A few months ago, I had the privilege of attending the Teach Them Diligently homeschool convention in Nashville, TN. It was my first time to go, and although I wasn’t able to go to many of the seminars, it was still a valuable learning experience.
The main thing that was impressed upon my mind was that it is our job as parents to not just focus on teaching our children facts, figures, and how to be successful in this world. But to be independent thinkers who know what they believe and why they believe it.
Adults who can stand on their own two feet to support themselves while helping others along the way.
Time to re-evaluate
While I felt like we were on the right track in some ways- emphasizing the Bible, character, and nature- it just didn’t seem like things flowed. There was a constant struggle to accomplish anything measurable without falling into “school” mode.
I was ready for a change and praying that the homeschool conference would give me a boost and clear direction.
That "Aha!" moment
What I learned were practical ways to start giving the kids responsibility for their own education.
It was that “Aha!” moment when the theory and the application finally makes sense and the light bulb turns on.
If we are educating for independent thinking, we must give our kids the chance to take on some tasks independently.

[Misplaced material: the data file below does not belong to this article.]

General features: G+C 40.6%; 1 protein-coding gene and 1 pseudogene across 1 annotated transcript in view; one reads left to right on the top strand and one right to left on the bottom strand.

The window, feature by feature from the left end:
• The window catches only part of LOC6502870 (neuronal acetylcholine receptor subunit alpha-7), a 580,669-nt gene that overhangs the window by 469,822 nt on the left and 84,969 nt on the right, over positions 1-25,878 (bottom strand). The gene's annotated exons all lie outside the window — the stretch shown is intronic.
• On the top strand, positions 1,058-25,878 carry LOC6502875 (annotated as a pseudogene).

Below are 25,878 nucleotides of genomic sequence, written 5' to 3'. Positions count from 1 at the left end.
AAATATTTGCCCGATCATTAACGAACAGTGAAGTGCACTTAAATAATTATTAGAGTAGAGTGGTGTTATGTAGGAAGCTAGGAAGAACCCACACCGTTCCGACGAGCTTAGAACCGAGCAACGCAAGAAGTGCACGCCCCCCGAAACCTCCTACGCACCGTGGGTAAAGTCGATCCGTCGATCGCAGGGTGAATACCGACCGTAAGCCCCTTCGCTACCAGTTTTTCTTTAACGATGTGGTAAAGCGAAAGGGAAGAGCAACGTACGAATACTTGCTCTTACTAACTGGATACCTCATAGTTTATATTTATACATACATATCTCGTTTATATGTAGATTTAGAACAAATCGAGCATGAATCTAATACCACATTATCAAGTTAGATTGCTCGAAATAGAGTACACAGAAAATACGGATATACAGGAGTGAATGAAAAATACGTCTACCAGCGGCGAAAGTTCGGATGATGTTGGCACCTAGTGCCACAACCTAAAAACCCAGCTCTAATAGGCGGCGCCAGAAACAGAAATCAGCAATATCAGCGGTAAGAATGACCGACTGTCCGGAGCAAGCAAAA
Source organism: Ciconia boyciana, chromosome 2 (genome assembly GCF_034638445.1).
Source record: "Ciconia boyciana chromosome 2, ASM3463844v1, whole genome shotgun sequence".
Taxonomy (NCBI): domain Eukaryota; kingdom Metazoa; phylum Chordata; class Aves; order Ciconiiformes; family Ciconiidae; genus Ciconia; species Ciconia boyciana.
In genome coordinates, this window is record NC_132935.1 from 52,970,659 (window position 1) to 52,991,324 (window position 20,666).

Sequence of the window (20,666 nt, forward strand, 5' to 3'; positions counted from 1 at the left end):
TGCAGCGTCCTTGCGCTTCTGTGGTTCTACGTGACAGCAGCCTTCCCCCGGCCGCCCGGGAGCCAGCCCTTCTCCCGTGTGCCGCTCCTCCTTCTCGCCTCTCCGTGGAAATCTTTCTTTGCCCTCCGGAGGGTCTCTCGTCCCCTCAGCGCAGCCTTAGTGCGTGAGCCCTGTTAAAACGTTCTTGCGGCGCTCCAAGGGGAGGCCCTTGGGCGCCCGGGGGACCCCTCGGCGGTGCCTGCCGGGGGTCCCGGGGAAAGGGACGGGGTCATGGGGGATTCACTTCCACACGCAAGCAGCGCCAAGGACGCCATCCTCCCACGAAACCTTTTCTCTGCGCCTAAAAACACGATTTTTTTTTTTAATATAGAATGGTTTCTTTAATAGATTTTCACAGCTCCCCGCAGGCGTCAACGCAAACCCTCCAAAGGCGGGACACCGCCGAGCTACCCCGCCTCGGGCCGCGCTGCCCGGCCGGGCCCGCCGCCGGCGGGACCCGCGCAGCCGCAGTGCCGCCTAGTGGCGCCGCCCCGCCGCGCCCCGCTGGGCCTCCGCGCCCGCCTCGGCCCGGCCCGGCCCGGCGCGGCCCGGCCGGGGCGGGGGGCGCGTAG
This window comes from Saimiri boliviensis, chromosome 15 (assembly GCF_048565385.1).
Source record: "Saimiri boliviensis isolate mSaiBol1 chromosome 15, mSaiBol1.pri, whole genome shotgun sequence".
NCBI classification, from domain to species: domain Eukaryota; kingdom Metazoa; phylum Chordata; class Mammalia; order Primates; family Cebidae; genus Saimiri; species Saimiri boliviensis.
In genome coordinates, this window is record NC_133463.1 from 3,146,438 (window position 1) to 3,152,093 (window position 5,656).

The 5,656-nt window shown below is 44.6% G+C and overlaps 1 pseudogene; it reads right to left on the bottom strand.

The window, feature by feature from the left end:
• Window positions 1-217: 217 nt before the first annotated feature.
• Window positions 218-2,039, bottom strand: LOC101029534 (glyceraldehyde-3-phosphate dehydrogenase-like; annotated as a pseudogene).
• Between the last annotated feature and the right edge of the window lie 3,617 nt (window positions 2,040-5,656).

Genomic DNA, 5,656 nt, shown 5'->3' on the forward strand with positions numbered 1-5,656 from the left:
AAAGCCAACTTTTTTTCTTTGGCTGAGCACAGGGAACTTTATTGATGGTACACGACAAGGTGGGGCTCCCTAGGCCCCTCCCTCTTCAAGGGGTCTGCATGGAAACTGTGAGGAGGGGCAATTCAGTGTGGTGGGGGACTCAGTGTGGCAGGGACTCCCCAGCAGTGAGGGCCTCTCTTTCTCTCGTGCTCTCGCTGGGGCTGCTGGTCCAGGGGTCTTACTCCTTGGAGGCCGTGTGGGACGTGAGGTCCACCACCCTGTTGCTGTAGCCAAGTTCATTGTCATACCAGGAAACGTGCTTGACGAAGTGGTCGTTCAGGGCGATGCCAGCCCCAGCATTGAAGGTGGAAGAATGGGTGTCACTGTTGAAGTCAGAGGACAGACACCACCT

However, like the bird parents in my first post about independent learners, we don’t just leave them on the ground to fend for themselves, we gradually give them more independence as they are able to handle it.
This can be applied to household tasks or schoolwork.
Translated into the homeschooling environment, that means having age-appropriate tasks demonstrated first. Then give them the chance to assist with, perform with supervision, and finally, independently.
My first plan of attack was to build a portfolio for each child.
My daughter is eight years old. She can read well and knows how to do quite a few tasks to bless the home.
To help encourage her independent learning, I printed off several pages to go in her portfolio:
Having to record her progress gives her the responsibility to track her education, including keeping an account of the number of days in school.
The checklists are to be completed daily and turned in at the end of each day for my review.
This way, although she is in charge of her education, I can help her stay accountable and make sure she is doing appropriate activities to meet her goals.